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You have two potential issues: 1) Your timing is off and it is throwing the code Bank 1 intake camshaft timing is incorrect. Many possibilities here, but let us assume your camshaft timing is spot on. The cam and timing chains and blocks were properly set and perfect.

2) Your Bank 1 trigger wheel is not set correctly. This is a really common problem, especially with the Chinese timing tools OR b/c the upper timing gasket is not flush with the top of the cylinder head. This is why I recommend using the timing hole in the upper timing cover as a double check.

Were it me, been there done that, I would start by turning the trigger wheel a smidge clockwise. This is what worked for me. Pull Bank 1 valve cover, set it up for timing with the blocks on and then approach the trigger wheel. The reason for this step is you need to have a reference point and putting the blocks on will give you this point. Take out the upper cover timing check bolt (you do not need to take off upper cover, just the access bolt) and run a 5 or 6mm allen key into the hole and it should slide into the corresponding hole in the trigger wheel - straight shot. If it does not there is your problem. If it does go in correctly I would still move the wheel a smidge clockwise. Basically turn the trigger wheel clockwise so the allen key is 50/50 in/out of the trigger wheel hole. Hopefully this will be enough. If it is not do it again and move it the same amount. If this is also a fail, then turn it counter clockwise starting at 50/50.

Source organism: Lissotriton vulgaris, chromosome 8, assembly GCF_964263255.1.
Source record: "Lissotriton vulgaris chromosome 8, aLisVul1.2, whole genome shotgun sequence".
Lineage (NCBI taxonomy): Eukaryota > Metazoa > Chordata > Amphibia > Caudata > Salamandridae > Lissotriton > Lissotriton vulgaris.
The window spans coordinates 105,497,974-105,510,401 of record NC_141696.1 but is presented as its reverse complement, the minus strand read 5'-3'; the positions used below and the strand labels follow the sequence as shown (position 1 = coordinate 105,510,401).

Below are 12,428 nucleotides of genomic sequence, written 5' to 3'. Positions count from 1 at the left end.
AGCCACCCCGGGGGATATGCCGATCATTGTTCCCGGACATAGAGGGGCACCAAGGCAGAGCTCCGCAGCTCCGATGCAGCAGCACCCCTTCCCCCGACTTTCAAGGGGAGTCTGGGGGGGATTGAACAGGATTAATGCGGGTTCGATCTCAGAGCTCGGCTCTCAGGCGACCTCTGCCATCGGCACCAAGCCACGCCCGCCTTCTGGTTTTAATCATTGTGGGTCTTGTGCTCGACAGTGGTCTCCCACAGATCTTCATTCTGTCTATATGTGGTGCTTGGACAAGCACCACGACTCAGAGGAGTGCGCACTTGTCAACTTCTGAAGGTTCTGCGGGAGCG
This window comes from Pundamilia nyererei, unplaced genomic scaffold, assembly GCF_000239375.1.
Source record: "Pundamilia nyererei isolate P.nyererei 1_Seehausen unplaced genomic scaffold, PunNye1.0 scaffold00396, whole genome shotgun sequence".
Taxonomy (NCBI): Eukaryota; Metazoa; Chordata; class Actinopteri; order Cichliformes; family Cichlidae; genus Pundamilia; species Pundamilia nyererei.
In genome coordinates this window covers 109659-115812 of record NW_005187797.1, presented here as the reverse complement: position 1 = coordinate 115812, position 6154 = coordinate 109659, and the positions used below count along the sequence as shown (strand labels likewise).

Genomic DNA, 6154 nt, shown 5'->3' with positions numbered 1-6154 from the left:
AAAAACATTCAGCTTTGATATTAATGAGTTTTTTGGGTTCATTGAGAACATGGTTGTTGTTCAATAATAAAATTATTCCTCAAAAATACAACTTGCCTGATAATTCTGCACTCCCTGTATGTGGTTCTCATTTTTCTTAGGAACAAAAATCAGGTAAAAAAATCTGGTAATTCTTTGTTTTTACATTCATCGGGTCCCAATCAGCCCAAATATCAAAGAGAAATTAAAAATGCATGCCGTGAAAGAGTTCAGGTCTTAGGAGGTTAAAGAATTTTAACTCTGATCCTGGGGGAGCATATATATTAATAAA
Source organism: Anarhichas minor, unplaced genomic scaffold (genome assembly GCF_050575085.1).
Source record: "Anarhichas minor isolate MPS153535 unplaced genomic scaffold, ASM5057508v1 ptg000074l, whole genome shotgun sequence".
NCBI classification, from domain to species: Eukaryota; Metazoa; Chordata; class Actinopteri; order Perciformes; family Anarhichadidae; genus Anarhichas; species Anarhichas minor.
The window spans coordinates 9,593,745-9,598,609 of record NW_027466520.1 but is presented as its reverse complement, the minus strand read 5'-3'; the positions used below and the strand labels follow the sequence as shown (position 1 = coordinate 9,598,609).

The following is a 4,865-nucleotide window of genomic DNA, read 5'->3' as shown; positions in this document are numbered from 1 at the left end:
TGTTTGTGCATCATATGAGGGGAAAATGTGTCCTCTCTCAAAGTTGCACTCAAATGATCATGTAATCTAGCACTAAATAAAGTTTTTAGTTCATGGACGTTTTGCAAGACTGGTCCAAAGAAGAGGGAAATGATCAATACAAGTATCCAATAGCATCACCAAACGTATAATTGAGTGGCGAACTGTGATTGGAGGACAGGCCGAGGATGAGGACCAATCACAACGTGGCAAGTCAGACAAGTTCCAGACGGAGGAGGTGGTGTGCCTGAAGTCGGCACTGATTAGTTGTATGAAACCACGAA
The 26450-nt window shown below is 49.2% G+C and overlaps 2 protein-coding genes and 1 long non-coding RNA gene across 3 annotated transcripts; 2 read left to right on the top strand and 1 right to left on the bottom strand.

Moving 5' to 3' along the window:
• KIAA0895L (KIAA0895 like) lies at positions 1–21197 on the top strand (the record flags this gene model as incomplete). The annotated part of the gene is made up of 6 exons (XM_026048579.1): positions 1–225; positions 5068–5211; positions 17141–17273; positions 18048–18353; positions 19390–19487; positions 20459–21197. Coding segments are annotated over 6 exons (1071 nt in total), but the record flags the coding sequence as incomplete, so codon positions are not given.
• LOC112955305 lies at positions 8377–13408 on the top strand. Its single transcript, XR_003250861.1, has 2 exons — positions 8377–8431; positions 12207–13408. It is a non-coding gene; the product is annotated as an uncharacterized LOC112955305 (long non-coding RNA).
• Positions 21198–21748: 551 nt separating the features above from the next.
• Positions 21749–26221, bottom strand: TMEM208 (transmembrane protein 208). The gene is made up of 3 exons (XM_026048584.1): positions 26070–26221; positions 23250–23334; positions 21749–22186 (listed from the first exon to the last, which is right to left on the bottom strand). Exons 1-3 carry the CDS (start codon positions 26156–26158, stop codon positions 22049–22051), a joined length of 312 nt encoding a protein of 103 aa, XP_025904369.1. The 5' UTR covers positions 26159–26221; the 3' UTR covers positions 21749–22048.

This worked for me, once on Bank 1 and once on Bank 2 (two different engines). On the BMW forums I read that some have had to move it the other way - same amount but counter clockwise. You can use a sharpie to make some marks if you have to go back in again. I played the odds on mine and properly RTV'd the various spots, but if you are skeptical don't do that until you know you solved your issue. Of course this requires you to open it all back again, clean and RTV - but removing the RTV in my mind is the worse part of the job.